Directed by Jeff Nichols. Starring Michael Shannon, Kirsten Dunst, Joel Edgerton, Jaeden Lieberher, Adam Driver, Sam Shepard.
THE PLOT: Alton (Jaeden Lieberher) is a special kid; endowed with otherworldly powers, it seems that everyone is looking for him, including a cult with a mysterious leader and the government. To protect his son from those who seek to take advantage of him, Roy (Michael Shannon) takes Alton on the road, seeking coordinates that Alton received from an unknown source.
THE VERDICT: Director Jeff Nichols returns with another small film with a big heart, that celebrates the magical eerie feeling of the Southern US, as well as the feeling that dusk is a time where anything could happen.
Michael Shannon leads the cast as the tenacious and gentle Roy; there is a wonderful kindness in the way he looks after his young son, and it is clear that this is a case of desperate times calling for desperate measures, but he never loses sight of what he has to do. As always, Shannon is engaging and slightly odd on screen, but brings Roy to life with warmth and care. Joel Edgerton plays Lucas, a friend helping Roy to save his son, Kirsten Dunst plays Alton’s mother Sarah and Adam Driver plays FBI Agent Paul Sevier. Jaeden Lieberher makes Alton quiet but engaging; there is an air of something magnetic about the character, and Sam Shepard turns up as the cult leader Calvin Meyer.
Jeff Nichols’ screenplay plays with the idea of the otherworldly feeling of dusk, and this is a time of day that recurs throughout the film, as well as this, Nichols once again takes a small, odd slice of Americana and blows it up to full size on the big screen, ready to be examined. This time it is the strange phenomenon of small, localised religions, and what happens to the people that find themselves at the centre of them. There is the feeling that Nichols enjoys the journey more than the destination here though, with the finale of the film feeling out of step with the two acts that go before it.
As director, Nichols has fun with the film, allowing the audience to be kept entirely out of the loop as to just what, if any, special powers Alton has, until these are slowly revealed throughout the film. ‘Midnight Special’ is a road movie crossed with ‘Close Encounters of the Third Kind’, but it is a fun journey to go on with these characters. The strange abounds and, although the finale of the film, as mentioned, is not necessarily completely satisfying, it is a thrill chase, but one that leaves more questions than answers.
In all, ‘Midnight Special’ is a film carried by wonderful performances from Shannon, Dunst, Edgerton, Driver and the young Lieberher, but the story feels a little convoluted and the final moments of the film raise more questions than give satisfying answers. Still, ‘Midnight Special’ celebrates Americana is an engaging way, and dusk is shown to be the magical time that we all believed it was as kids.
Review by Brogen Hayes

Midnight Special
Review by Brogen Hayes
  • filmbuff2011

    After impressing greatly with his first three films (Shotgun Stories, Take Shelter and Mud), Arkansas-born director Jeff Nichols has aimed higher and with more ambition for Midnight Special. The director also wrote the script as a reflection on fatherhood – and it’s that simple message that shines throughout this dazzling sci-fi thriller.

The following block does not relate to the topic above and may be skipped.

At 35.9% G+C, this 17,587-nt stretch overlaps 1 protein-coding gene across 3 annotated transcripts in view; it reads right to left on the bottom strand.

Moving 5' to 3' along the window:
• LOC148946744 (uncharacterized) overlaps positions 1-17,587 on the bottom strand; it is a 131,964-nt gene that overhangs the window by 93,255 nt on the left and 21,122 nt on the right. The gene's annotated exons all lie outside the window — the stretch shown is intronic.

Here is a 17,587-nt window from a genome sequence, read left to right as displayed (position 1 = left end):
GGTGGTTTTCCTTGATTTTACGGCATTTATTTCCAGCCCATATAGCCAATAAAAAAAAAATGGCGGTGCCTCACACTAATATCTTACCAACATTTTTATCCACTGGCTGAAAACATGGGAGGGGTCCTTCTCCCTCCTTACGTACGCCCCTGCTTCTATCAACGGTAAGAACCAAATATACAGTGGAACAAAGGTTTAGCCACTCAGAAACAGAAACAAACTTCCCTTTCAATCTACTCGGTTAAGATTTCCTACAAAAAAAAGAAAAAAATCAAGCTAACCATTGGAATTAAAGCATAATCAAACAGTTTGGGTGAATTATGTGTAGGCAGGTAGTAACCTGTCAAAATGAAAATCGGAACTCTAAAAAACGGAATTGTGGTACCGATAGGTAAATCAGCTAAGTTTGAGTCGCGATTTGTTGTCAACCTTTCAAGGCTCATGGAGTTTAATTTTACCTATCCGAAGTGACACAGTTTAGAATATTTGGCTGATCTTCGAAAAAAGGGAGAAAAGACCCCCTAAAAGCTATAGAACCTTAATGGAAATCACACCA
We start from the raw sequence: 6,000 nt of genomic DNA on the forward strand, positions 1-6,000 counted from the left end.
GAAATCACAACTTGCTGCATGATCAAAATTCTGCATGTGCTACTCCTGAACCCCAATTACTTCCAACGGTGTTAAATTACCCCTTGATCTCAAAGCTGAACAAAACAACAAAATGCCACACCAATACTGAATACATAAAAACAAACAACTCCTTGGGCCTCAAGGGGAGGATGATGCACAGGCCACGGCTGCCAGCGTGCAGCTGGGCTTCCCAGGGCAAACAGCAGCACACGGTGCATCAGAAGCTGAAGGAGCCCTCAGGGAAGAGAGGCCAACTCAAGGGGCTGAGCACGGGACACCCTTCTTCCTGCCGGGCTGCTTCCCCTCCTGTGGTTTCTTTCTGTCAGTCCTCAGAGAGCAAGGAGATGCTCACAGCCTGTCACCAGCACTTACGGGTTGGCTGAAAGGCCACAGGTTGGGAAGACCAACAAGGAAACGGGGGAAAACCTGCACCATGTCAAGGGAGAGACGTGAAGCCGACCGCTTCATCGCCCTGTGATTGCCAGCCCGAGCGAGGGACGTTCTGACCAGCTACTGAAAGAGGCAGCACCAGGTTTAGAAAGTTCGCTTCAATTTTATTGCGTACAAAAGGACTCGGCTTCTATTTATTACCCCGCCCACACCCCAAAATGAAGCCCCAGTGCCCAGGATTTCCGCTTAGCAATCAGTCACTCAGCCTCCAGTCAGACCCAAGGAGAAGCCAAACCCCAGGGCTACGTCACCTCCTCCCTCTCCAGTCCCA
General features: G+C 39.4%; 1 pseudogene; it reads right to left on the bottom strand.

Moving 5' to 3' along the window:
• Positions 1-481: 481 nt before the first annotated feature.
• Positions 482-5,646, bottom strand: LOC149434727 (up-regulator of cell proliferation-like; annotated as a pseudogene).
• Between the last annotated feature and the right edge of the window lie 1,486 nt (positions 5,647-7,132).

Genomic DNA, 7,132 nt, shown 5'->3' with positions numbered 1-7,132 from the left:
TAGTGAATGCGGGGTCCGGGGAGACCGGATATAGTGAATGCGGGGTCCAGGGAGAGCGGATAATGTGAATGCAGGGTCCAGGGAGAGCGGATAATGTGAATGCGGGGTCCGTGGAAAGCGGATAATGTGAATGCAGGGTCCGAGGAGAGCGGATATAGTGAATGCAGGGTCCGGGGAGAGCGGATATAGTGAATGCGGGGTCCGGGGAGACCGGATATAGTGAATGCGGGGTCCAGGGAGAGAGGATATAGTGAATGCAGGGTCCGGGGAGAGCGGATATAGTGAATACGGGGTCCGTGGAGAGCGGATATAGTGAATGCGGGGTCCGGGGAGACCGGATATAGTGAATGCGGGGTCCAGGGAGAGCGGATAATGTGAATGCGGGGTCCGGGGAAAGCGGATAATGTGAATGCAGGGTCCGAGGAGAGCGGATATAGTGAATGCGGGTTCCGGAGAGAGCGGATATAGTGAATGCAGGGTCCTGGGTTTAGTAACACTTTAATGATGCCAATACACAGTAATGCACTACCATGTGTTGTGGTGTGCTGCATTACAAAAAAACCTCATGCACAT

Alton (Jaeden Lieberher) is no ordinary boy. There’s something otherwordly about him, especially his dark eyes that shoot out blinding white light at various intervals. Recently growing up under the wing of adopted father Calvin (Sam Shepard), who runs a cult-like church, Alton is snatched away by his biological father Roy (Michael Shannon) and his friend Lucas (Joel Edgerton). The trio go on the run along with Alton’s mother Sarah (Kirsten Dunst) and are pursued by the church’s own sinister members. They want to hold onto Alton, believing him to be all-powerful and a gift from a higher power. Also in pursuit is the Government, who have issued an amber alert with a cover story. NSA agent and scientist Paul (Adam Driver) tries to track down Alton, Roy, Lucas and Sarah as they head across the Deep South. Alton has to be somewhere particular within a few days or his very life may be in danger. But nobody knows just what he’s really capable of…

    Midnight Special is a throwback to 1980s sci-fi films in which decent, well-meaning characters were on a desperate midnight run from Government spooks – think E.T. – The Extra Terrestrial, D.A.R.Y.L. and in particular John Carpenter’s Starman. It’s the latter that Nichols has tapped into the most – even stating that it’s his personal tribute to Carpenter. That even stretches to David Wingo’s evocative synth-based score. There’s no real danger that Nichols was going to ape those films religiously, for this is an original film that forges its own path and takes some unexpected and then revealing turns. To say anymore would be criminal.

    Being Nichols’ first studio film, there could have been a risk that the story would be compromised by too many car chases, explosions, predictable plot twists etc. The budget may have increased, but Nichols’ gift for strong narratives remains. He’s clearly made the film he wanted to make. This is soulful sci-fi, where the focus is more on character than spectacle. These are well-written, three-dimensional characters that we can root for and also want to succeed. The acting is excellent across the board. Working again with his muse Shannon, you can certainly see this film as a story about a father protecting his son at all costs – even without the sci-fi trimmings.

    Midnight Special takes its time to build up to its startling finale. However, given that we’ve come so far with these characters it feels well-earned and leaves you with food for thought. Midnight Special is something special and comes highly recommended – especially if you were a child of the 1980s like this reviewer. ****